This circuit is based on the first but has an astable connected to the output of the timer (monostable) to produce a pulsed output. So all the timing and function of the monostable are as before.
To make a monostable into an astable just keep repeating monstable pulses. To make this happen, the trigger pin 2, is connected to the threshold input, pin 6. When C3 charges to 6v, the threshold detects this and turns off the output (as in the monstable), but this time when the discharge pin, pin 7 goes low, C3 discharges through R6 until it reaches 3v. This triggers the IC to start timing sending the output high again and the process repeats.
The astable will not work unless pin4 on IC1b is held high. When timing starts, the output of the timer, pin 3, goes high. This turns on Q1 and illuminates the LED, showing it is timing, This means pin 4 of the astable will be low while the timing cycle is running, disabling it. When the timing is over, pin 3 goes low, turning off Q1 and the LED, and sending pin 4 high, thus activating the astable.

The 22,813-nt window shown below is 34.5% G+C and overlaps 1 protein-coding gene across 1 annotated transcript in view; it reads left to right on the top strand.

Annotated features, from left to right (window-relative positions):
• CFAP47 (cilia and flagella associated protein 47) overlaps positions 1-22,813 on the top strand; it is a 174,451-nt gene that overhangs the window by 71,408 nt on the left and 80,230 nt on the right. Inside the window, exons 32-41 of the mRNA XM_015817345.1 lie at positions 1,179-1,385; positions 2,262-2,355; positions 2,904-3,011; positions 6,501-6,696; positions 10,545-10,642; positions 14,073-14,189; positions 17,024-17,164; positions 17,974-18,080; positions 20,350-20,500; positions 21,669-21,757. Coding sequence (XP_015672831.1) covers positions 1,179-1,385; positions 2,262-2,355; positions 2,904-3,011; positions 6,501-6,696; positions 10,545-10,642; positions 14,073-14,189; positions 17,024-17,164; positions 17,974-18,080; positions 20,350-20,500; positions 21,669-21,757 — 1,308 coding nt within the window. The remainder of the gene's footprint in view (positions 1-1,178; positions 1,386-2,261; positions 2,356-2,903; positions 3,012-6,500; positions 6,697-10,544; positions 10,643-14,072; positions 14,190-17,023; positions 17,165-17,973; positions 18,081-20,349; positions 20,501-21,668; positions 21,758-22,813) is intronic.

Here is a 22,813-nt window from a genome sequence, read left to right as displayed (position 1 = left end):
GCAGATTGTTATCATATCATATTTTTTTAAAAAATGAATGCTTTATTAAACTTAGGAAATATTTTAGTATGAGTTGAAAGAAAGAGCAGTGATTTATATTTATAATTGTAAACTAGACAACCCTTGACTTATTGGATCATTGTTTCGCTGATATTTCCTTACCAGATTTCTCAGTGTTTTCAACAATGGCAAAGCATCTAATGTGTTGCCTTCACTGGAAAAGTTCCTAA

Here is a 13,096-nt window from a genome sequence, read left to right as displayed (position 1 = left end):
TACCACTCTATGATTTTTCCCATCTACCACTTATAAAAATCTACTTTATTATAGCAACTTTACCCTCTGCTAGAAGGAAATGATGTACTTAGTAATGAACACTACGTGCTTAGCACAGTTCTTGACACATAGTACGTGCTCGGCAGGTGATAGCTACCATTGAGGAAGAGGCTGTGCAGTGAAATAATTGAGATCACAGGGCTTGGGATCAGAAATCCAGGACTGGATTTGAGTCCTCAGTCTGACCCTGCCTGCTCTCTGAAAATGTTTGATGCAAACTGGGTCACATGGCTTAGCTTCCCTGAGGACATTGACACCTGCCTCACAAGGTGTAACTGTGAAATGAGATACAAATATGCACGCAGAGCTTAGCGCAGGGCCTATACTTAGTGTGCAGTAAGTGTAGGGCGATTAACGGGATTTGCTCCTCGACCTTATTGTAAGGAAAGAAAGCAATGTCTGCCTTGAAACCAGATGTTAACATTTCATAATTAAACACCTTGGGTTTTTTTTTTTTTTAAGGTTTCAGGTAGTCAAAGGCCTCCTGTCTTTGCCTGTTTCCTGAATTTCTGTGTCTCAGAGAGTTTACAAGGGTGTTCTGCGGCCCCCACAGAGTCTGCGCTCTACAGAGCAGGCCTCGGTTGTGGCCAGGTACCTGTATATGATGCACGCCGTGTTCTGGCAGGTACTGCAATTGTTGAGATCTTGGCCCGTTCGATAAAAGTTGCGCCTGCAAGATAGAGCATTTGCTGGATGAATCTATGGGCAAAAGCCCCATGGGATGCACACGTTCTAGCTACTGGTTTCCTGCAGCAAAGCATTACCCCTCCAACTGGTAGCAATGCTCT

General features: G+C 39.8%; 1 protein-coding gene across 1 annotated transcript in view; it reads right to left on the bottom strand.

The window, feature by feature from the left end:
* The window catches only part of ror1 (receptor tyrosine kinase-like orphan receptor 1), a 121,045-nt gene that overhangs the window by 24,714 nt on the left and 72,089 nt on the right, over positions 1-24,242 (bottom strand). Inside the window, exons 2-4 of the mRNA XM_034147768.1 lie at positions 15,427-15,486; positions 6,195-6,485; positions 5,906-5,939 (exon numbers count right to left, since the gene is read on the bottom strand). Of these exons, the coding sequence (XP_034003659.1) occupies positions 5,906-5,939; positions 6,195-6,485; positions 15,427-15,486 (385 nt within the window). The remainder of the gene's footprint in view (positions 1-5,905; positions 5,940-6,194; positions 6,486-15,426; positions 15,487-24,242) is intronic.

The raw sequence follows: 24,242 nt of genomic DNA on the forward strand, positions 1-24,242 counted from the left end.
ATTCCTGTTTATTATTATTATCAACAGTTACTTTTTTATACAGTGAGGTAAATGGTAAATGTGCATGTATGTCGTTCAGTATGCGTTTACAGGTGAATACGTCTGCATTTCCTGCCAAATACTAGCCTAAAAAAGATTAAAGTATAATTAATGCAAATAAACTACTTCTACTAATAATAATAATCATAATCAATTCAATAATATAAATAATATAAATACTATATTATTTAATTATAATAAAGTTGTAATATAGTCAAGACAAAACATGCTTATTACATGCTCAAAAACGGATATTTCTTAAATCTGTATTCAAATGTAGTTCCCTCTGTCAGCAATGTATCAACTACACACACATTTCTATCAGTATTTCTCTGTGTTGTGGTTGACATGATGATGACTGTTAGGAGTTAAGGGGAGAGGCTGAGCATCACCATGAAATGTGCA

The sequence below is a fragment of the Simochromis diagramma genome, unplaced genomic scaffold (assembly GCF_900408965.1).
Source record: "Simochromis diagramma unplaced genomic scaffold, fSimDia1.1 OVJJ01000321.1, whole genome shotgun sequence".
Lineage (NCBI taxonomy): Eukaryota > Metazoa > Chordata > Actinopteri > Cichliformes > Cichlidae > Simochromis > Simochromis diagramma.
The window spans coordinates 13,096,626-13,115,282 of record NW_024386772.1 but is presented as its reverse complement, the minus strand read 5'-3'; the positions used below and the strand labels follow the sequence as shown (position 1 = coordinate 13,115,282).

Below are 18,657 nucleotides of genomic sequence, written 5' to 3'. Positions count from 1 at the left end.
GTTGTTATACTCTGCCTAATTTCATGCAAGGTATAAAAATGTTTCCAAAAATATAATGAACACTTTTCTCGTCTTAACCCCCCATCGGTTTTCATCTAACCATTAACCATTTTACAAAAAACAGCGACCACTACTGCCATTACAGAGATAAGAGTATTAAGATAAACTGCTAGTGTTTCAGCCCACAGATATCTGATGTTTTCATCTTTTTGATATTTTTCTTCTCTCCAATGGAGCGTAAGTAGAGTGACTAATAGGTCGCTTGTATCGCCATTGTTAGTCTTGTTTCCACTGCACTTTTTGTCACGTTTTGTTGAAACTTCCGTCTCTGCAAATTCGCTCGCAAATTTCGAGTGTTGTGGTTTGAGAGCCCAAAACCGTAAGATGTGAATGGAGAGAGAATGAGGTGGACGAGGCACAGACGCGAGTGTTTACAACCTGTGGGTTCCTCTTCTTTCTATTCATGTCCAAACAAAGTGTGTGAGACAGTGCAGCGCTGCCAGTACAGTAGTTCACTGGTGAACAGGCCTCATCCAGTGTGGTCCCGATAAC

The output of the astable turns on Q2 and drives the buzzer. The frequency of the astable is about 5Hz and can be calculated as shown right.
Instead of using 2 555 Timers, I used a 556 dual timer, which is basically 2 timers in one 14pin DIL package, but with different pin numbers - obviously.
Download circuit simulation - Livewire
Graph showing C3 charging up to 6v (2/3 x 9) and then discharging back to 3v (1/3 x 9) and repeating.
Blue trace= C3
Red trace = Output (pin 3) of astable
The frequency can be calculated using
f = 1.44 / (R1 + 2R2) x C
In this case R1 is R5 = 10K and R2 is R6 = 120K, so the frequency is:
= 1.44 / (10000 + 240000) x 0.000001
= 1.44 / 250000 x 0.000001
= 1.44 / 0.25